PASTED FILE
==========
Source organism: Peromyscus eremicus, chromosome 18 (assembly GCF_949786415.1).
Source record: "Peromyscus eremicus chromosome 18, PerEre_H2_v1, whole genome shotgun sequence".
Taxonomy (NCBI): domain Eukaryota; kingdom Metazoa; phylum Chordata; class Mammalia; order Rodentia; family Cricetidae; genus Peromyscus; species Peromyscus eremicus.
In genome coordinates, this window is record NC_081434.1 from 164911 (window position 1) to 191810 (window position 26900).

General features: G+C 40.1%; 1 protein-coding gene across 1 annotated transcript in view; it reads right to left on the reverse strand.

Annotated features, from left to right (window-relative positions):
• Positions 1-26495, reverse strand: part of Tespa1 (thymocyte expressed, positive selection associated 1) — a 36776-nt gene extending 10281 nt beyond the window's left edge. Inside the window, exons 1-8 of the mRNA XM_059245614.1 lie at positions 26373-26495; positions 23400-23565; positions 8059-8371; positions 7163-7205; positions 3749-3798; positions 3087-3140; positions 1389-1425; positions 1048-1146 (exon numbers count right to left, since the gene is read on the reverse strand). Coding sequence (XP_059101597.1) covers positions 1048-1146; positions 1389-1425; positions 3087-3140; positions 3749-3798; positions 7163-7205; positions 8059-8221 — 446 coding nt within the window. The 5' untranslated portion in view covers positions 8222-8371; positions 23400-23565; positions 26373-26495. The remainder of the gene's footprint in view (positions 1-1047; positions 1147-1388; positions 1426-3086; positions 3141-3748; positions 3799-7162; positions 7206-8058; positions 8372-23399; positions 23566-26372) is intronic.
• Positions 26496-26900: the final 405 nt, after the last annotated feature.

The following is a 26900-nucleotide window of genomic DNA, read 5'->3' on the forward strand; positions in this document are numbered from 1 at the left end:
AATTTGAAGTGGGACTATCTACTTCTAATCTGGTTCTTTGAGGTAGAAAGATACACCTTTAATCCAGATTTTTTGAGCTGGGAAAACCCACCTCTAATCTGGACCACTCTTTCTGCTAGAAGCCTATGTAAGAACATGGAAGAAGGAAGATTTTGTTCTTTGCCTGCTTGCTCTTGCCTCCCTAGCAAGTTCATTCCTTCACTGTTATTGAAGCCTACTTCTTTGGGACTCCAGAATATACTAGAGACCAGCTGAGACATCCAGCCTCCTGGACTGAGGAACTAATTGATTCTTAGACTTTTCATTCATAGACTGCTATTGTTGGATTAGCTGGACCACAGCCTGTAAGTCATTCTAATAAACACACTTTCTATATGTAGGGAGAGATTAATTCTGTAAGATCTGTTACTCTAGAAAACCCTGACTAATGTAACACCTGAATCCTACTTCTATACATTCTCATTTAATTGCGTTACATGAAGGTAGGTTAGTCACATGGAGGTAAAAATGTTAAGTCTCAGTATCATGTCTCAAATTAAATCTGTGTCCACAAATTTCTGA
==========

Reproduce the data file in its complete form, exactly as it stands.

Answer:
Source organism: Peromyscus eremicus, chromosome 18 (assembly GCF_949786415.1).
Source record: "Peromyscus eremicus chromosome 18, PerEre_H2_v1, whole genome shotgun sequence".
Taxonomy (NCBI): domain Eukaryota; kingdom Metazoa; phylum Chordata; class Mammalia; order Rodentia; family Cricetidae; genus Peromyscus; species Peromyscus eremicus.
In genome coordinates, this window is record NC_081434.1 from 164911 (window position 1) to 191810 (window position 26900).

General features: G+C 40.1%; 1 protein-coding gene across 1 annotated transcript in view; it reads right to left on the reverse strand.

Annotated features, from left to right (window-relative positions):
• Positions 1-26495, reverse strand: part of Tespa1 (thymocyte expressed, positive selection associated 1) — a 36776-nt gene extending 10281 nt beyond the window's left edge. Inside the window, exons 1-8 of the mRNA XM_059245614.1 lie at positions 26373-26495; positions 23400-23565; positions 8059-8371; positions 7163-7205; positions 3749-3798; positions 3087-3140; positions 1389-1425; positions 1048-1146 (exon numbers count right to left, since the gene is read on the reverse strand). Coding sequence (XP_059101597.1) covers positions 1048-1146; positions 1389-1425; positions 3087-3140; positions 3749-3798; positions 7163-7205; positions 8059-8221 — 446 coding nt within the window. The 5' untranslated portion in view covers positions 8222-8371; positions 23400-23565; positions 26373-26495. The remainder of the gene's footprint in view (positions 1-1047; positions 1147-1388; positions 1426-3086; positions 3141-3748; positions 3799-7162; positions 7206-8058; positions 8372-23399; positions 23566-26372) is intronic.
• Positions 26496-26900: the final 405 nt, after the last annotated feature.

The following is a 26900-nucleotide window of genomic DNA, read 5'->3' on the forward strand; positions in this document are numbered from 1 at the left end:
AATTTGAAGTGGGACTATCTACTTCTAATCTGGTTCTTTGAGGTAGAAAGATACACCTTTAATCCAGATTTTTTGAGCTGGGAAAACCCACCTCTAATCTGGACCACTCTTTCTGCTAGAAGCCTATGTAAGAACATGGAAGAAGGAAGATTTTGTTCTTTGCCTGCTTGCTCTTGCCTCCCTAGCAAGTTCATTCCTTCACTGTTATTGAAGCCTACTTCTTTGGGACTCCAGAATATACTAGAGACCAGCTGAGACATCCAGCCTCCTGGACTGAGGAACTAATTGATTCTTAGACTTTTCATTCATAGACTGCTATTGTTGGATTAGCTGGACCACAGCCTGTAAGTCATTCTAATAAACACACTTTCTATATGTAGGGAGAGATTAATTCTGTAAGATCTGTTACTCTAGAAAACCCTGACTAATGTAACACCTGAATCCTACTTCTATACATTCTCATTTAATTGCGTTACATGAAGGTAGGTTAGTCACATGGAGGTAAAAATGTTAAGTCTCAGTATCATGTCTCAAATTAAATCTGTGTCCACAAATTTCTGA